Alex Neil was on STV earlier saying a large 10,000 sample on the referendum in the Dunfermline constituency had YES/NO vote at 50-50, with a third undecided at this stage. The 1/3 Y, 1/3 N, 1/3 'giving it consideration but DK' (namely devo maxers) is consistently what's being found on the doorstep.

     

    Still trying to source that panelbase poll which was reported on newsnight.

     

    It gave 46% Yes excluding DKs. If we assume that DK levels are average, then that would yield 37 Y / 43 N 20 DK. That ties in with TNS which gave 44 N recently with parity approaching.

    Edited by scottish skier
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    Posted
  • Location: Paris suburbs
  • Location: Paris suburbs

    I wouldn't take too much notice from a by-election as they often swing wildly from general election results, consistently favour the opposition and may not even fit with mid-term trends. The SNP were still a 7% share above their 2007 'notional result' (the seat as it is now didn't exist then). Even if SNP support was genuinely disappointing (which it wasn't), I wouldn't say it was necessarily bad for Yes. From my point of view, I'd quite like there to be an end, or quicker end, of the association with Yes being an SNP-only campaign.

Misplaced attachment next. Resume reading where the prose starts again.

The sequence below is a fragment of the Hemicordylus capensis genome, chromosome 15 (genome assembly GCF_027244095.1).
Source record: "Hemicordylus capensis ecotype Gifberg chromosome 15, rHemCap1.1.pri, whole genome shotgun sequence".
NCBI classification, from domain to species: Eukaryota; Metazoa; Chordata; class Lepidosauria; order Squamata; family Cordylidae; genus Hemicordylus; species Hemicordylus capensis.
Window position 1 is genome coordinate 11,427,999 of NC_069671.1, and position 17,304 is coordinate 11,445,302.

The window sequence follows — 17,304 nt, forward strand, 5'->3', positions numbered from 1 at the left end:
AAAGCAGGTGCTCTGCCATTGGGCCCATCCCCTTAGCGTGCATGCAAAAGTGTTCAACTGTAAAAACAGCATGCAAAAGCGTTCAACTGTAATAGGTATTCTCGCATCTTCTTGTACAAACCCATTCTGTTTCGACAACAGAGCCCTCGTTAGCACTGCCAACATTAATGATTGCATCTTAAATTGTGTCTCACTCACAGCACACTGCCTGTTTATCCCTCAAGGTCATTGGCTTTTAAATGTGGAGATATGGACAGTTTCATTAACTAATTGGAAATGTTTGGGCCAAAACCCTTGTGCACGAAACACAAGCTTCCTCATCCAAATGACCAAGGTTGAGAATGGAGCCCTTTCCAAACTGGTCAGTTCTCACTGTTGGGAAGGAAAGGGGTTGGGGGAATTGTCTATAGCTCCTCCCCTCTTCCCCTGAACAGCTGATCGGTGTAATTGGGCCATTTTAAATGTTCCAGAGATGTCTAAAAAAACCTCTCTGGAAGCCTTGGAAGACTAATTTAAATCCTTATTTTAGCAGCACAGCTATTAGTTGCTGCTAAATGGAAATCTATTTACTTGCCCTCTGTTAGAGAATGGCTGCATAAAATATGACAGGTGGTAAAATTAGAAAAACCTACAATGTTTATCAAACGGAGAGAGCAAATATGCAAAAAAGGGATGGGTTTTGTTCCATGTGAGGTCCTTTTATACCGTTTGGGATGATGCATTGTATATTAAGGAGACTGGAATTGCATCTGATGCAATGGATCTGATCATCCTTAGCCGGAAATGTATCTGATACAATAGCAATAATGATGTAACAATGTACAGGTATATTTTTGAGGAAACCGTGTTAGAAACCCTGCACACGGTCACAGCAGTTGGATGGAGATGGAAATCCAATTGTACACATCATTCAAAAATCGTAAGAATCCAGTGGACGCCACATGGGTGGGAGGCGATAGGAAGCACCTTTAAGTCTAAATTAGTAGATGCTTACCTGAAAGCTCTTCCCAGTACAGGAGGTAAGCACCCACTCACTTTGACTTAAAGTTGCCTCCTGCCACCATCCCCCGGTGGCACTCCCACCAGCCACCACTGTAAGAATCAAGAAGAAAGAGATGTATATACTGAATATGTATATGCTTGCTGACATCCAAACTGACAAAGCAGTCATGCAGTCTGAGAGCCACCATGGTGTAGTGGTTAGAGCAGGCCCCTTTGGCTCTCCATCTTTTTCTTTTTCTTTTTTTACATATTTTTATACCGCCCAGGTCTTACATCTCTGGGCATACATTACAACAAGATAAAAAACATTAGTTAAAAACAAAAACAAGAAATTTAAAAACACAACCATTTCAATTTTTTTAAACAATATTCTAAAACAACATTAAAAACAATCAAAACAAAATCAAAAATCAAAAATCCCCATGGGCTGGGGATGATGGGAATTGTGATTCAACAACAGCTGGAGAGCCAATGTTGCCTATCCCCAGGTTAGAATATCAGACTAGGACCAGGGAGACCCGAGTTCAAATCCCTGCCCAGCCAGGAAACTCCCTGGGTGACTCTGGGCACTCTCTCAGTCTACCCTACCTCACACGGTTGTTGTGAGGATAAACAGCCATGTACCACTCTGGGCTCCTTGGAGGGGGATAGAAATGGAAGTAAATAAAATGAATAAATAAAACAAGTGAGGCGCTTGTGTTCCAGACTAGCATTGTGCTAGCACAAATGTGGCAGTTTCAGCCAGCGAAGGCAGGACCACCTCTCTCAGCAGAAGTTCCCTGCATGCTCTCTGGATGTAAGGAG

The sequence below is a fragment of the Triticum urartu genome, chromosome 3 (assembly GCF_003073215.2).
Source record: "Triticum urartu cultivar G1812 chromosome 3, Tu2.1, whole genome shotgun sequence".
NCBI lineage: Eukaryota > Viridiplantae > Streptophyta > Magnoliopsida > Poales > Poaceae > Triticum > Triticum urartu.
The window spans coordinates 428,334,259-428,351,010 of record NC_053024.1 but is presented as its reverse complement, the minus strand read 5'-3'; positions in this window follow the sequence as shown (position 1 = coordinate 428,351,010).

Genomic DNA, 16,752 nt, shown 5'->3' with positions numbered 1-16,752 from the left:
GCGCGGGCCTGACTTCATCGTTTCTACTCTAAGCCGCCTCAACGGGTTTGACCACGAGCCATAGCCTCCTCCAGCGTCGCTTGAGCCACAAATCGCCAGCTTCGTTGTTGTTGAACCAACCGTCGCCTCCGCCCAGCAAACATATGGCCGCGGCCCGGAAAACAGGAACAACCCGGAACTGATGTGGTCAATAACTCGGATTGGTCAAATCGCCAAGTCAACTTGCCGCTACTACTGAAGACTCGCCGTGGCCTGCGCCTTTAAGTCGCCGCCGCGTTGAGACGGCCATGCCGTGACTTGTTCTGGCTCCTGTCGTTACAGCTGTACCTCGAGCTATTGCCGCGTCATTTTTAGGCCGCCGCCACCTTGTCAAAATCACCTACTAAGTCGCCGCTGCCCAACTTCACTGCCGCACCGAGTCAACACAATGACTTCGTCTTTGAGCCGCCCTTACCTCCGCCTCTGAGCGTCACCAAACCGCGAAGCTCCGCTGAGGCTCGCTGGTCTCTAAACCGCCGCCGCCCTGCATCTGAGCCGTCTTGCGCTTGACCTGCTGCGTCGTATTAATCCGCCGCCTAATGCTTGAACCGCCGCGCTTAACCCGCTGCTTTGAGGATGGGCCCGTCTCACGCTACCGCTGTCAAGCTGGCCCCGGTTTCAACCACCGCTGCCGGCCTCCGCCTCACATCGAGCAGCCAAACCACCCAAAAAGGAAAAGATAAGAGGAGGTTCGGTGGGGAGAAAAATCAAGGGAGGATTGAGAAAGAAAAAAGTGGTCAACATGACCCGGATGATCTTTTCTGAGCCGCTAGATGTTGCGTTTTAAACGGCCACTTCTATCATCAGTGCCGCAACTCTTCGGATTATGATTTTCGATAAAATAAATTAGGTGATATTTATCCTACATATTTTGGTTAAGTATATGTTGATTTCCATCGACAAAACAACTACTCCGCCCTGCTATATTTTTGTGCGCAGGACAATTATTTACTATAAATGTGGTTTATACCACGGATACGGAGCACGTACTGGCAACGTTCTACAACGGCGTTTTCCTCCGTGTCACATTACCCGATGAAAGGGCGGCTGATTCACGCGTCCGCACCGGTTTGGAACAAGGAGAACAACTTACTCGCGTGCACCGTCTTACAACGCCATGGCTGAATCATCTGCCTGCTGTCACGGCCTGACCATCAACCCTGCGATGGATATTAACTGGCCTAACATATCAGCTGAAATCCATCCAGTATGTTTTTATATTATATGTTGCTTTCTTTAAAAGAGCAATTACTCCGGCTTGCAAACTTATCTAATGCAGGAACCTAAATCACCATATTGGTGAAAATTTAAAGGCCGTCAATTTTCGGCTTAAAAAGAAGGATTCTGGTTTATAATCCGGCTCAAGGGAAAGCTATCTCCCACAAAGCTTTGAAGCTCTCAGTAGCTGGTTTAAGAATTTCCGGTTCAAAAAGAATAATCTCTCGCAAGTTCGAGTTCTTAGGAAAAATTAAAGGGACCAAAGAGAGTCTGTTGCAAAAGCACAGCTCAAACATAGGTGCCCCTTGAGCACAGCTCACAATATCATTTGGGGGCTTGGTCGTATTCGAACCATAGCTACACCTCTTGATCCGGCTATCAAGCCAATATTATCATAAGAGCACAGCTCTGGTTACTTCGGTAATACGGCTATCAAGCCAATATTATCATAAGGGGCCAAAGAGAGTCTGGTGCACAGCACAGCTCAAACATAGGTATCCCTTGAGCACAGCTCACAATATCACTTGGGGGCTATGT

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    Posted
  • Location: Leeds/Bradford border, 185 metres above sea level, around 600 feet
  • Location: Leeds/Bradford border, 185 metres above sea level, around 600 feet

    Looks like the unions are admitting defeat at Grangemouth. While i agree that it would not have been a bad decision to part nationalise it had it close this is a great victory over the tyrannical unions.

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    Posted
  • Location: Near Lauder, SE Scotland, 175 m asl
  • Location: Near Lauder, SE Scotland, 175 m asl

    Looks like the unions are admitting defeat at Grangemouth. While i agree that it would not have been a bad decision to part nationalise it had it close this is a great victory over the tyrannical unions.

     

    Actually, the ones to gain most from the experience are the modestly left of centre Scottish Government.

     

    Whilst energy / oil and gas are reserved to Westminster, the UK government were nowhere to be seen. Instead, Alex Salmond and John Swinney were right in there, prioritising it over campaigning in Dunfermline. Parties involved have been praising their efforts to find a solution highly. Lots of pics of AS and JS at the negotiating table. No sign of anyone recognisable from Westminster.

     

    Scottish Government said nationalisation was a possibility if needed. Westminster said not a chance and if it had to close, so be it.

     

    1-0 Scottish Government.

     

    Interesting, lots of people reporting people they know who were were 'No' moving towards 'Yes' over the matter. One reason being they couldn't believe Westminster would sit back and let a vital strategic energy asset go to the wall on a billionaire's whim. The other being they think Westminster was complicit in it in the hope of damaging the independence cause (by implication that Grangemouth's closure would harm the oil and gas industry). Oops.